Trudeau alleges Indian involvement in Sikh leader’s death, leading to a new low in Canada-India relations. But where’s the proof?
Upon returning from a diplomatic assignment overseas in 2006, I was put in charge of one of the Canadian foreign ministry’s Asia bureaus and tasked with developing a re-engagement strategy with India.
Countless drafts were produced before we finally found a modest path forward. Along the way, we were constantly reminded of a hornet’s nest of reasons why we couldn’t engage easily with India: its weaponization of our CANDU nuclear reactor exports in the 1970s; its resistance to liberalization throughout the evolution of global trade rules; its military relations with Russia; its mistreatment of minorities, including Muslims, Sikhs and Christians; and so on.
For its part, India’s main interest seemed to be that Canada should crack down on Canadian Sikhs waging the separatist “Free Khalistan” campaign for an independent homeland in the Punjab region.
Now, suddenly, after almost two decades of modest progress, the diplomatic relationship is again spiralling downward. It comes just as hopes had been raised that India could become the replacement for Canada’s soured relations with China.
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The new diplomatic rift erupted following Prime Minister Justin Trudeau’s recent troubled visit to India for G20 meetings. He rose in Parliament this week to allege that Indian authorities were complicit in the assassination of Sikh leader Hardeep Singh Nijjar, who was shot to death in June this year in front of a Gurdwara temple in Surrey, a suburb of Vancouver.
Following the Prime Minister’s statement, his government announced the expulsion of an Indian diplomat, a move quickly reciprocated in New Delhi, which also issued a travel warning for Canada. Trade talks have also been suspended, along with a planned visit to New Delhi this fall of a highly anticipated Team Canada business mission led by our trade minister.
And, with that, the air came out of the much-hyped relationship, and the “Indo” in Canada’s Indo-Pacific Strategy became tenuous, to say the least.
The Canadian government had high hopes for progress. One of Canada’s top trade negotiators, Cameron MacKay, had been deployed as High Commissioner in New Delhi to capitalize on the potential. The world’s most populous country, India is already Canada’s 10th largest trading partner. Canada exported $11.5 billion of goods and services to India last year, and imported almost $9.5 billion in return. It is also Canada’s single largest source of foreign students.
According to the 2021 census, about 1.4 million Canadians identify as ethnic Indian. The community includes such current prominent leaders as Harjit Sajjan, the federal Cabinet’s emergency preparedness minister; Jagmeet Singh, the head of the New Democratic Party; Niki Sharma, the Attorney General of British Columbia; and Goldy Hyder, the CEO of the Business Council of Canada. Of this diaspora, close to 800,000 identify as Sikh, the largest such group in the world outside of India.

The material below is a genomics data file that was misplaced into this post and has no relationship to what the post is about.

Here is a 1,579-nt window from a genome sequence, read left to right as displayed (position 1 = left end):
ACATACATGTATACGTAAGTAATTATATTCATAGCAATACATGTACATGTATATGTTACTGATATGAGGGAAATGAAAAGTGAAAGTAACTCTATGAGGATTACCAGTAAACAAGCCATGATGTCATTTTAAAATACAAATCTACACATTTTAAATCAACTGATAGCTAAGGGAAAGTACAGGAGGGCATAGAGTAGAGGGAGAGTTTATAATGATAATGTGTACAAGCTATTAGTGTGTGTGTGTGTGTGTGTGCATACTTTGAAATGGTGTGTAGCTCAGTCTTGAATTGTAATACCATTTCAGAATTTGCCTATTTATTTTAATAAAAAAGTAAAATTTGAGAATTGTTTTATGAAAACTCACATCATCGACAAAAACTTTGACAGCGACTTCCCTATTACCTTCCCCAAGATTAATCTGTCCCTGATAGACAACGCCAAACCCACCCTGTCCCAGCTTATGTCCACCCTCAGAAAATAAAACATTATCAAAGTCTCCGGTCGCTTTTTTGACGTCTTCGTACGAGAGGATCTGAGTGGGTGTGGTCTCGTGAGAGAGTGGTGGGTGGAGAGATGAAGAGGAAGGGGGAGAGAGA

Prime Minister Modi’s government, like others before it, has not been especially tolerant of minorities, certainly not ones demanding a separate homeland in the Punjab. India ranks a lowly 119 out of 165 countries on the Human Freedom Index. It has a long history of inter-communal tension between its Hindu majority and Sikh minority. Hostilities erupted in June 1984, when the Indian military raided Sikh’s holiest shrine, the Golden Temple in Amritsar, to root out separatists. Some four hundred people were killed in the raid, and thousands more perished in the bloodshed that ensued. Four months later, Prime Minister Indira Gandhi was assassinated by her Sikh bodyguards in revenge.
Eight months later, the violence came to Canada.
In June 1985, a bomb planted by Canadian Sikh extremists on an Air India flight from Montreal destined for Mumbai exploded near Ireland, killing 329 mostly Canadians on board. The 2006 Canadian Commission of Enquiry into the mishandling of the case pointed the finger at a lack of co-ordination between Canadian intelligence and security agencies. Those agencies have paid closer attention ever since.
Nevertheless, instead of pursuing closer relations with India as intended, the Canadian government must now deal with a flurry of awkward questions: Where is the proof behind the allegations? Why hasn’t anyone been charged? If the intelligence and security agencies knew about and warned Mr. Nijjar about assassins, why couldn’t they stop them? If those killers came from India, how did they get visas to enter Canada? If they have returned to India, how did they evade our law enforcement authorities? If we knew that the Indian government was involved in such activities on Canadian soil, why did we think we could partner with it on an Indo-Pacific strategy? What measures will we take now to avoid collateral damage to our commercial interests?
Political pundits will speculate about the timing of the Prime Minister’s allegations and his reliance on the Sikh leader of the New Democratic Party for control of Parliament. As a foreign policy matter, if it is proven to have deployed assassins in Canada, ‘Shining India’s’ reputation will be severely tarnished everywhere. If disproved, the same goes for Canada.
Randolph Mank is a former Canadian diplomat and business executive. He currently heads MankGlobal consulting, serves on boards, and is a Fellow of the Canadian Global Affairs Institute, Triple Helix, and the Balsillie School of International Affairs.
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